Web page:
Tuesday afternoon (in U.S.). But the positi direction did not last and stocks mostly
declined on Thursday as bargain hunters stepped following early losses triggered by a
slump in commodity prices and Wall Street’s decline overnight. South Korea, Taiwan
and China managed a late turnaround on the back a technical rebound in select sectors.
Stock markets in Japan, India, Indonesia, Malaysia, Pakistan and Philippines were closed
for a holiday on Thursday.

February producer price index jumped 0.7 percent and was up 3.8 percent when
compared with the same month a year ago. Once again the latest monthly surge was led
by energy (1.4 percent) with price rises for petroleum & natural gas (6.1 percent) and
bituminous minerals (2.1 percent) particularly strong. Excluding energy, the PPI was up
0.5 percent and 2.7 percent on the yea among the major categories; the largest increase
was in basics (0.9 percent) which easily outpaced both consumer goods (0.4 percent) and
capital goods 0.2 percent). Other significant increases within the more disaggregated data
came in the food, alcohol & beverages sector (0.8 percent) where pork meat (1.5 percent)
was up especially sharply. Over the year, prices for consumer goods were up 4.1 percent
led by non-durables (4.5 percent) with basics higher by 3.2 percent and capital goods by
just 0.8 percent. The overall energy index was 7.0 percent higher and food & drink up by
some 9.2 percent.

United Kingdom
February consumer price index was up 0.8 percent and 2.5 percent when compared with
the same month a year ago. A new methodology for accounting for changes to energy
tariffs provided a significant boost to consumer prices. However, the latest spike puts the
CPI some 0.5 percentage points above its 2.0 percent inflation target level. The impact of
the new approach to tariffs which sees all of the increase in prices put into a single month
as opposed to being spread over four months is apparent in the housing, utilities and fuels
sector. Here, annual inflation jumped from 0.4 percent at the start of the year to 1.7
percent in February. The only other major sector to see a significant acceleration in prices
was alcohol & tobacco which jumped from 2.2 percent to 2.9 percent. Annual inflation in
most other categories was either essentially unchanged or, in a few instances, lower. Core
CPI which excludes food, energy, alcohol beverages & tobacco was up 0.3 percent and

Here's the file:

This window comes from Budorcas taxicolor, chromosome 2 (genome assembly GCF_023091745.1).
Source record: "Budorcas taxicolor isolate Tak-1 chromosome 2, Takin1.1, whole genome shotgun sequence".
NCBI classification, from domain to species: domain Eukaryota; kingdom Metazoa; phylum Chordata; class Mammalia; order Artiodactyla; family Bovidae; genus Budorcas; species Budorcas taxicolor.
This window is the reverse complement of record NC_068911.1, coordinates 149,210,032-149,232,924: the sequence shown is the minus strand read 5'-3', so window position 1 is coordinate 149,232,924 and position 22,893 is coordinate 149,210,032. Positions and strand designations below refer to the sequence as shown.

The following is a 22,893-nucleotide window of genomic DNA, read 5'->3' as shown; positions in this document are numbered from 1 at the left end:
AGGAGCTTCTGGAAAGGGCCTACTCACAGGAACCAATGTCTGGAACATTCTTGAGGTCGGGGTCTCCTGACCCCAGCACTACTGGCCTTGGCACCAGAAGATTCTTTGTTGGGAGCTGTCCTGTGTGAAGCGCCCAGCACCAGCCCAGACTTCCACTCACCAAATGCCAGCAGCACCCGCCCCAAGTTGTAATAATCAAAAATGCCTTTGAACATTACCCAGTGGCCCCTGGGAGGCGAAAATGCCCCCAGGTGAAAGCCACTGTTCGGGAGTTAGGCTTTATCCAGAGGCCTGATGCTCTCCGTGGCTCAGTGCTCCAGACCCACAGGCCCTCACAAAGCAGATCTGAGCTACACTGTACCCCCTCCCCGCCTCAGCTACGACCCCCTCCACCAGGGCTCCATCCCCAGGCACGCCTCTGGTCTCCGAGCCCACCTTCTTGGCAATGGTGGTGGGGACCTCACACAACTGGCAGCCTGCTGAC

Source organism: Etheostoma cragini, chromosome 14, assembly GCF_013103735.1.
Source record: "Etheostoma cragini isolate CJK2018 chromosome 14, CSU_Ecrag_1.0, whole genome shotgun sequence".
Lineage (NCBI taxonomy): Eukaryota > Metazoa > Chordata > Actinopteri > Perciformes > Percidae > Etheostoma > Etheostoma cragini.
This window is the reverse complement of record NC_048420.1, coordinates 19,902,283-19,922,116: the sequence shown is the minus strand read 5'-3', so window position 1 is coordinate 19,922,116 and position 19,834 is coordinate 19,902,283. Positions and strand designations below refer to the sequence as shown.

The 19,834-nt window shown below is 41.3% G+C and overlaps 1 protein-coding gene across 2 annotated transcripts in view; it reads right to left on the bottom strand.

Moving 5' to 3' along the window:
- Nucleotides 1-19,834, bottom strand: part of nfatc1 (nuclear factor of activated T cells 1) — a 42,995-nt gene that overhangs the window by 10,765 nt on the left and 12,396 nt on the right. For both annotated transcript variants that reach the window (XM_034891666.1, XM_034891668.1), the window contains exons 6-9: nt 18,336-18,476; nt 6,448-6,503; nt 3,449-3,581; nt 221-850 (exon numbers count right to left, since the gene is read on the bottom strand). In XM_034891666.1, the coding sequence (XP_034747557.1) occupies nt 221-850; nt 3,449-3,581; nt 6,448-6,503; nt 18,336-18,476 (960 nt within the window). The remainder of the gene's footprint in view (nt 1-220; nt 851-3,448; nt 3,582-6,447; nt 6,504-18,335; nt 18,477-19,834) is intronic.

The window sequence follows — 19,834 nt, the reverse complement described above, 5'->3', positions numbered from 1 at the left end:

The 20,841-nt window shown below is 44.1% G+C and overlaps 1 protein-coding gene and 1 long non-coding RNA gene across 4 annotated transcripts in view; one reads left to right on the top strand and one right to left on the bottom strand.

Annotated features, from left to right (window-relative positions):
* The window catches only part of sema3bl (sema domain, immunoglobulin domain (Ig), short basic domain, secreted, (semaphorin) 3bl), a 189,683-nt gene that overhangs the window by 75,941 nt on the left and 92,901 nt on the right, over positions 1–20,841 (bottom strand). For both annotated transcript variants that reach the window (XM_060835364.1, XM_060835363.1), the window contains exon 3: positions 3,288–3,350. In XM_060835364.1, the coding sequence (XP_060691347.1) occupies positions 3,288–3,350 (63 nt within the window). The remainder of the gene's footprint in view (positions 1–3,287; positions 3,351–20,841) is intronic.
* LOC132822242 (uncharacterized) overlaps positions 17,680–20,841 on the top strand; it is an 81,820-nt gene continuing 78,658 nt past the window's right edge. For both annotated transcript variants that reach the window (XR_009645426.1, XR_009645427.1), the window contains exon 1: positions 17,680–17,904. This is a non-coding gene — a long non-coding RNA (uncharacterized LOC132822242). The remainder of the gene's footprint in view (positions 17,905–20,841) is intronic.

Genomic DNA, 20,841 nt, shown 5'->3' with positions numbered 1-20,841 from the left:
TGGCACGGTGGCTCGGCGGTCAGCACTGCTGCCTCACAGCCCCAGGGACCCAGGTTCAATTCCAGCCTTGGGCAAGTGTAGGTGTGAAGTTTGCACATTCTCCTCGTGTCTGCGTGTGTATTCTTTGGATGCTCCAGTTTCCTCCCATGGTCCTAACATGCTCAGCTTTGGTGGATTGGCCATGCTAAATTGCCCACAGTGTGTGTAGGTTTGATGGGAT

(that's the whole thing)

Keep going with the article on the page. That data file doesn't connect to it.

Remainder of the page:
1.2 percent on the year. January average earnings were up 3.7 percent following
December’s increase of 3.8 percent. Excluding bonuses, average earnings were also up
3.7 percent. Public sector earnings accelerated by 3.5 percent but remain relatively
subdued. Manufacturing showed a more robust increase to a 3.9 percent annual rate but
developments in the real economy suggest that this will prove unsustainable. February
claimant count unemployment was down by 2,800.

After sinking earlier in the week, the dollar rallied against the euro as commodity prices
sank. The precipitous drop in commodity prices began not long after the FOMC
announcement. The Fed surprised investors by cutting interest rates less than anticipated.
The full percentage point cut which many expected would have sent dollar’s value lower.
With the dollar sinking, investors have turned to commodities which are likely to go up
as the dollar declines. But with the Fed’s less aggressive move, the dollar reversed
direction and has continued to gain. This led to fire sales of commodities as investors
scrambled to get out of their positions. At 2:30 PM ET Thursday, West Texas
intermediate crude was a few pennies over $100 while the June contract for gold was
trading around $925 a troy ounce, down more than 8 percent since the beginning of the
week. The dollar was up against the currencies of commodity producing nations
including Canada and Australia after raw materials including gold and oil tumbled for a
second day amid speculation the global economy is slowing. The U.S. currency has
rebounded almost 3 percent from a record low reached March 17. The euro dropped 1.1
percent to 153.1 yen, after touching the lowest since August. The yen continues to be
below the 100 yen to the dollar level. This level is bound to hurt exporters’ profits and